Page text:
fisherman, smelt ; smelt catcher
catches smelts in seine nets or cast nets in or near estuaries.
fisherman, sprat
catches sprats in stow nets or in drift nets from fishing boats, cf. fisherman, drifter, or in seine nets, cf. fisherman, seine, or (more rarely) with sprat trawls from smacks.
fisherman, toe line
see bander.
fisherman, whammell
see whammeller.
fisherman, whitebait
catches whitebait in stow nets or seine nets.
fishing boat hand
see deck hand; see also second hand and third hand.
hawseman (larger vessels)
see third hand.
long liner
see fisherman, cod.
mariner (fisherman)
see deck hand.
see skipper.
is second in command on drifters, trawlers, etc., responsible for "seizings", i.e., ropes connecting net with warp; when boat is engaged in line fishing, is responsible for storage and icing of fish; see second hand.
mussel culturist
transplants mussels from crowded areas to areas more favourable to their growth.
mussel gatherer, musseler, mussel layman
gathers mussels either by dredge or rake (in deep water); or by rake or by hand (between tide marks); sometimes also "lays" mussels, i.e., places undersized mussels on mussel bags to grow.
net ropeman (drifters) ; rope-man
hauls in ropes attached to drift net; part of duties of deck hand (q.v.).
net stower
stows nets in net room, first laying flat and then folding them into convenient sized heaps in regular order and position, assisted by boy (q.v.); normally part of duties of deck hand (q.v.), but may be done by any member of crew, cf., third hand, second hand.
owner (of fishing boats), drifter owner, trawler owner
owns fishing boats and receives fixed proportion of takings; sometimes acts as skipper or superintends sale of produce; engages crew, e.g. mate, third hand, deck hand, boy, (skipper if necessary) (q.v.) to suit vessels; exceptionally agrees to take apprentice (q.v.).
oyster culturist
cultivates oysters by laying them in suitable localities, clearing ground, providing culch (broken oyster shells, rock, &c.) to which spat (oyster spawn) can attach itself, and eradicating star-fish, or other enemies by dredging; usually employs oyster dredgers (q.v.).
oyster dredger ; oyster fisherman
goes out in boat (rowing, sailing or motor) and lets down one, two or three dredges to dredge up oysters from water from three feet to twenty fathoms in depth; replaces oysters below size to mature; removes from net for use large oysters; also removes star-fish, whelks, &c., cf. oyster culturist.
oyster gatherer
see fisherman, oyster.
North-West coast; a shrimper (q.v.) who catches shrimps with push net in shallow water.
see net ropeman.
see deck hand.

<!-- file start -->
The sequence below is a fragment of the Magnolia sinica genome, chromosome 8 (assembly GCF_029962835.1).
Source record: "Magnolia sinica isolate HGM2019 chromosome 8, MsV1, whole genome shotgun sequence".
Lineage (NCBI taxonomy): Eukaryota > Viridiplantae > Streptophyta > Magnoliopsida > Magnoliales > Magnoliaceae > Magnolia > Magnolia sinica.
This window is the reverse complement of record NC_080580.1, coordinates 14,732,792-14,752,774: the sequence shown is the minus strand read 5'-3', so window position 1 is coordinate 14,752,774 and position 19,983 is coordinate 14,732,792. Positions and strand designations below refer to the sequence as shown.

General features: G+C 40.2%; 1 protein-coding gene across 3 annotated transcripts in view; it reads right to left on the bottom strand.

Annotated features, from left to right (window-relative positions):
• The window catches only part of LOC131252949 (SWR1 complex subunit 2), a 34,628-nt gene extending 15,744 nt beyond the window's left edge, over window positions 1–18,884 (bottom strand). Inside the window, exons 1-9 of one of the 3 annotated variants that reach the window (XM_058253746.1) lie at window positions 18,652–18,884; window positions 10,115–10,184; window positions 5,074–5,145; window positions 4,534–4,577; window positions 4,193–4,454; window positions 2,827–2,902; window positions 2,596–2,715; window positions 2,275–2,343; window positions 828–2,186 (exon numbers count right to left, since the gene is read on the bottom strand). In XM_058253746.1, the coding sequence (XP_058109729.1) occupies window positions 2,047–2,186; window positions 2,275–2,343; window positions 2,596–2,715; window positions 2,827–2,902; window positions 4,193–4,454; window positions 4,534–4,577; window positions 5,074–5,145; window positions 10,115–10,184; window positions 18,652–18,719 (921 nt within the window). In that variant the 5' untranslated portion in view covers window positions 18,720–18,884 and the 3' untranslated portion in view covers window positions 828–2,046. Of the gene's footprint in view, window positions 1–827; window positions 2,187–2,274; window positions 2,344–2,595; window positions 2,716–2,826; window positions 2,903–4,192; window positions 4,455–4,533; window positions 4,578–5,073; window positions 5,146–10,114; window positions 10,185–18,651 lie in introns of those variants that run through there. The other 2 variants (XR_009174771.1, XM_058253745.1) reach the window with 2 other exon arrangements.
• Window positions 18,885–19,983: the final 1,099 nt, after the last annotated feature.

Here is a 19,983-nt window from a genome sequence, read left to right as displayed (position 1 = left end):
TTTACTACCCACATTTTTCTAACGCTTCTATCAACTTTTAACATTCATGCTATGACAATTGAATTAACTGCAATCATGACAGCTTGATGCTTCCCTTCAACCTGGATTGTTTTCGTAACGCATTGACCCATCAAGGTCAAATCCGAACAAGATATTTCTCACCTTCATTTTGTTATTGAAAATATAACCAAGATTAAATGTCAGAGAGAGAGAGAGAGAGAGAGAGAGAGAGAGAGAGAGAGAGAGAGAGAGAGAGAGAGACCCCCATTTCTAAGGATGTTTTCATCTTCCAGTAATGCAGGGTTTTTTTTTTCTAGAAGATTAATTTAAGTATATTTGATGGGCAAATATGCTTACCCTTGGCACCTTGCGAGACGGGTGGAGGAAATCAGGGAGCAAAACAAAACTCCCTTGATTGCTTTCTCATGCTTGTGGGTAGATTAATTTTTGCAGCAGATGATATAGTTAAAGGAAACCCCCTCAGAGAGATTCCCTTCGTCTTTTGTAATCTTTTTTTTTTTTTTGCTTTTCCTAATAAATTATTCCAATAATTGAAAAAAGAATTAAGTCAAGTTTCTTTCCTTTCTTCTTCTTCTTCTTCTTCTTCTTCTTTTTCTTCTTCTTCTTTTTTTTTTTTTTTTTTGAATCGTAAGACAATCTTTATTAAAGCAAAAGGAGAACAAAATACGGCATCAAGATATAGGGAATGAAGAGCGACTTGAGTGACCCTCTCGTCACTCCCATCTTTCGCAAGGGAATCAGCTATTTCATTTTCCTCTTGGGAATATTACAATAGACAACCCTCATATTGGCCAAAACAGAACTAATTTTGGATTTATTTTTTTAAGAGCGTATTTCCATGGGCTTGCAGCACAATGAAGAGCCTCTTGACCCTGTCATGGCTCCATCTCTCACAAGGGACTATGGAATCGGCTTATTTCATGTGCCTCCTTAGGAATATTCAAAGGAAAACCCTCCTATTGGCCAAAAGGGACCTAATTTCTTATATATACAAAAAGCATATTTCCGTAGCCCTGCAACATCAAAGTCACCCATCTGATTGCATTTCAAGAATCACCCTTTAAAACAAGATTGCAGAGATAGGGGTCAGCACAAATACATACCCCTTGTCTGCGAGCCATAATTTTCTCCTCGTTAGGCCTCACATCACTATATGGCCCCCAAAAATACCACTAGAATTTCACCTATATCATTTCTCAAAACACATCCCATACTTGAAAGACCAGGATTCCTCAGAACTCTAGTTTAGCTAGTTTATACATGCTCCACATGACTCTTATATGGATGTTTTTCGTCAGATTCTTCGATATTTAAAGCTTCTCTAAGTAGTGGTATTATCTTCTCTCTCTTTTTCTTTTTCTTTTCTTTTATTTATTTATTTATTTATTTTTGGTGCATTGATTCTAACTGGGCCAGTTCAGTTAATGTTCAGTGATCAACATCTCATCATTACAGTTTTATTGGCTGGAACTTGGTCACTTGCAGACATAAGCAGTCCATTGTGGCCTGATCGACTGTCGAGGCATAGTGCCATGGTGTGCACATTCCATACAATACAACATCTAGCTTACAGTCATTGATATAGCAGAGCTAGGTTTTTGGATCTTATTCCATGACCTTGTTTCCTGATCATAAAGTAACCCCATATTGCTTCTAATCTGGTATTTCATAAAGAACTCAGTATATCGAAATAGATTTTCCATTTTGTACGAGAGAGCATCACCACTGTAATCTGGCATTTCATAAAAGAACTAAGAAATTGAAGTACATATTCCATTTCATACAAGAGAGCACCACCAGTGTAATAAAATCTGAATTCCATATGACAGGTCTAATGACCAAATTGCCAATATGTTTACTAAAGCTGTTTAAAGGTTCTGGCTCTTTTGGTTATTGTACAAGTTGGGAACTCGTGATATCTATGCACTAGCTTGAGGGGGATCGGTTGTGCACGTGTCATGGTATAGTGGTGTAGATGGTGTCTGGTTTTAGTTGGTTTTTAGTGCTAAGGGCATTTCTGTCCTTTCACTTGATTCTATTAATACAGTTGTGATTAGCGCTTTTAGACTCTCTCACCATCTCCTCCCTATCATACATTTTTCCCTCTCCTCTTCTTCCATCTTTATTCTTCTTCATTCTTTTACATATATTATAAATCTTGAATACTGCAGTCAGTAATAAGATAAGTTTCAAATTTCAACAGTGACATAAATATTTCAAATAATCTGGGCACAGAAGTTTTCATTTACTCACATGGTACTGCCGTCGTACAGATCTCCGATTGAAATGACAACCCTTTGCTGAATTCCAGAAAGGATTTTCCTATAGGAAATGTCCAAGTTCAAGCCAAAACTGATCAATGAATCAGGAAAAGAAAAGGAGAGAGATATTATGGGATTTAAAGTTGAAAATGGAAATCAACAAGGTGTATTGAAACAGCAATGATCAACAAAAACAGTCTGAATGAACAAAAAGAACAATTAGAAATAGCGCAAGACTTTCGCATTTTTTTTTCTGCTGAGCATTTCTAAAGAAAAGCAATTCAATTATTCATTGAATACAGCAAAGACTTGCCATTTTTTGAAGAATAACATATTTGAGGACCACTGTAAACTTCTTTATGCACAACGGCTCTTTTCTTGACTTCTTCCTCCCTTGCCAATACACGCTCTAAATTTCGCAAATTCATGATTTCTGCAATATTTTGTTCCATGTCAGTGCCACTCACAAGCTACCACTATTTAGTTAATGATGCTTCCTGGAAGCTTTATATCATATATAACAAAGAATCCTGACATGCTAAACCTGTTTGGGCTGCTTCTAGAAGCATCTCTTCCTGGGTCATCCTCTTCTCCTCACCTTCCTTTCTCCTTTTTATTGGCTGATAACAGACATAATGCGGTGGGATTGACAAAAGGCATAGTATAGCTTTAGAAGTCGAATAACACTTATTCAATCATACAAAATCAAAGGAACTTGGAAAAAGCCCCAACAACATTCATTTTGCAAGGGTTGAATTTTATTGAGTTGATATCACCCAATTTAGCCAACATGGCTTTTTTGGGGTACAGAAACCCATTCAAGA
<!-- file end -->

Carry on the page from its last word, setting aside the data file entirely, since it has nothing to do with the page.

second hand ; mate
assists skipper in navigating fishing vessel in and out of harbour; is responsible for upkeep of gear and stores, and for stowage, icing and landing of fish; see mate (term second hand is more usual on sailing boats; mate, on steam trawlers).
North-West Coast of England; see fisherman, prawn.
shrimper, shrimp catcher
uses shrimp trawl from boat (rowing, sailing or motor) or pulled by horse and cart; or uses push net in shallow water, or fixed net.
skipper ; captain, master
navigates vessel in and out of harbour, selects fishing grounds, shoots gear, directs hauling operations, and is generally responsible to owner.
general term for man or boy employed on "smack," i.e., large fishing trawler.
smelt catcher
see fisherman, smelt.
spare hand (trawlers)
is an additional hand carried to help in dealing with large catches on long voyages; also assists as fireman.
third hand
(i) (larger vessels) hawseman ; acts as leading deck hand under skipper and mate (q.v.); is responsible for hawses (winches) and for shooting and pulling-in fishing gear, assisted by deck hand (q.v.); acts as watchman;
(ii) (smaller vessels) deck hand; gives general assistance on deck and in shooting, pulling-in nets, stowing and mending nets, &c., as directed by second hand (q.v.) on vessels not carrying deck hand as distinct from third hand.
general term for man or boy employed on trawler.
Wash district; a shrimper (q.v ) who catches shrimps with trawl dropped from boat or pulled by horse and cart.
wale man (drifters)
see deck hand.
is employed on fishing vessel containing well in which fish are kept alive; replenishes water in well and, where return to shore is delayed, e.g. North Sea fishing, feeds fish with fish offal; cf. deck hand; fisherman, crab.
whammeller ; whammell fisherman
fishes for salmon or for sea trout in estuaries, with special drift net which catches fish by gills; net is shot and hauled in from open boat.
lays and collects whelk pots in suitable rough ground; or (at certain ports) lays off-shore lines having snoods or norsels but not hooks attached; or pegs- down on shore similar lines (shore-trots); or dredges as for oyster dredger.
winkle gatherer, winkle picker
gathers periwinkles left on sand or rocks when tide has gone out.
term used, particularly at Great Yarmouth, for boy (q.v.) or for young man between the stages of boy and of deck hand (q.v.).

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From: A Dictionary of Occupational Terms Based on the Classification of Occupations used in the Census of Population, 1921,
Ministry of Labour, 1927. Digitised by Peter Christian, August, 2016.   This text is in the Public Domain.